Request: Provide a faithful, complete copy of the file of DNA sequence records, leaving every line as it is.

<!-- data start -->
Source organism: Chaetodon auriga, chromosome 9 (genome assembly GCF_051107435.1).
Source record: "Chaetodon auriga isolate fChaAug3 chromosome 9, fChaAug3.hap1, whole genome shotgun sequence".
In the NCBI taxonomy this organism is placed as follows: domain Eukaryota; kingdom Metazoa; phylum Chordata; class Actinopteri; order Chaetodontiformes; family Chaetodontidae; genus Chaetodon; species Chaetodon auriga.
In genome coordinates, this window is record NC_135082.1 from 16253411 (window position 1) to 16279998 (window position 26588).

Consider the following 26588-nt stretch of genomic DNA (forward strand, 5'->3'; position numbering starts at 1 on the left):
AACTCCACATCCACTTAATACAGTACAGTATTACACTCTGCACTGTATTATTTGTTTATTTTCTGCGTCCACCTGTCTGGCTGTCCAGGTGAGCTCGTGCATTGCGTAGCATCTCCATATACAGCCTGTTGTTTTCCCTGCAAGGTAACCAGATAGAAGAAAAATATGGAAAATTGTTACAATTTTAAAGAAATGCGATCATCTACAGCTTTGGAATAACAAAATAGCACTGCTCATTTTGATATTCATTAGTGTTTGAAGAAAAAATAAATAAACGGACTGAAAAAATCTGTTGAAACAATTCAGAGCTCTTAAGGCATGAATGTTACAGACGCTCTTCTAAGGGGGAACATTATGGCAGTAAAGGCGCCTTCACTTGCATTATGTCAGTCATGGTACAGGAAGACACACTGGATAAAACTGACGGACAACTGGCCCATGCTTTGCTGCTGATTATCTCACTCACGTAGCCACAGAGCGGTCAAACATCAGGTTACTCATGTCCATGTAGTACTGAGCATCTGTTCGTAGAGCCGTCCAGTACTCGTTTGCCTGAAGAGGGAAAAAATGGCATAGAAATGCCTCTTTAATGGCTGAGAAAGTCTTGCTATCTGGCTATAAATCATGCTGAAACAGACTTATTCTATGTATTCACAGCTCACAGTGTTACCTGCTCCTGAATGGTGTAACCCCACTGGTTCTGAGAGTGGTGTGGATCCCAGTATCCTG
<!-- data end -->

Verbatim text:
Source organism: Chaetodon auriga, chromosome 9 (genome assembly GCF_051107435.1).
Source record: "Chaetodon auriga isolate fChaAug3 chromosome 9, fChaAug3.hap1, whole genome shotgun sequence".
In the NCBI taxonomy this organism is placed as follows: domain Eukaryota; kingdom Metazoa; phylum Chordata; class Actinopteri; order Chaetodontiformes; family Chaetodontidae; genus Chaetodon; species Chaetodon auriga.
In genome coordinates, this window is record NC_135082.1 from 16253411 (window position 1) to 16279998 (window position 26588).

Consider the following 26588-nt stretch of genomic DNA (forward strand, 5'->3'; position numbering starts at 1 on the left):
AACTCCACATCCACTTAATACAGTACAGTATTACACTCTGCACTGTATTATTTGTTTATTTTCTGCGTCCACCTGTCTGGCTGTCCAGGTGAGCTCGTGCATTGCGTAGCATCTCCATATACAGCCTGTTGTTTTCCCTGCAAGGTAACCAGATAGAAGAAAAATATGGAAAATTGTTACAATTTTAAAGAAATGCGATCATCTACAGCTTTGGAATAACAAAATAGCACTGCTCATTTTGATATTCATTAGTGTTTGAAGAAAAAATAAATAAACGGACTGAAAAAATCTGTTGAAACAATTCAGAGCTCTTAAGGCATGAATGTTACAGACGCTCTTCTAAGGGGGAACATTATGGCAGTAAAGGCGCCTTCACTTGCATTATGTCAGTCATGGTACAGGAAGACACACTGGATAAAACTGACGGACAACTGGCCCATGCTTTGCTGCTGATTATCTCACTCACGTAGCCACAGAGCGGTCAAACATCAGGTTACTCATGTCCATGTAGTACTGAGCATCTGTTCGTAGAGCCGTCCAGTACTCGTTTGCCTGAAGAGGGAAAAAATGGCATAGAAATGCCTCTTTAATGGCTGAGAAAGTCTTGCTATCTGGCTATAAATCATGCTGAAACAGACTTATTCTATGTATTCACAGCTCACAGTGTTACCTGCTCCTGAATGGTGTAACCCCACTGGTTCTGAGAGTGGTGTGGATCCCAGTATCCTG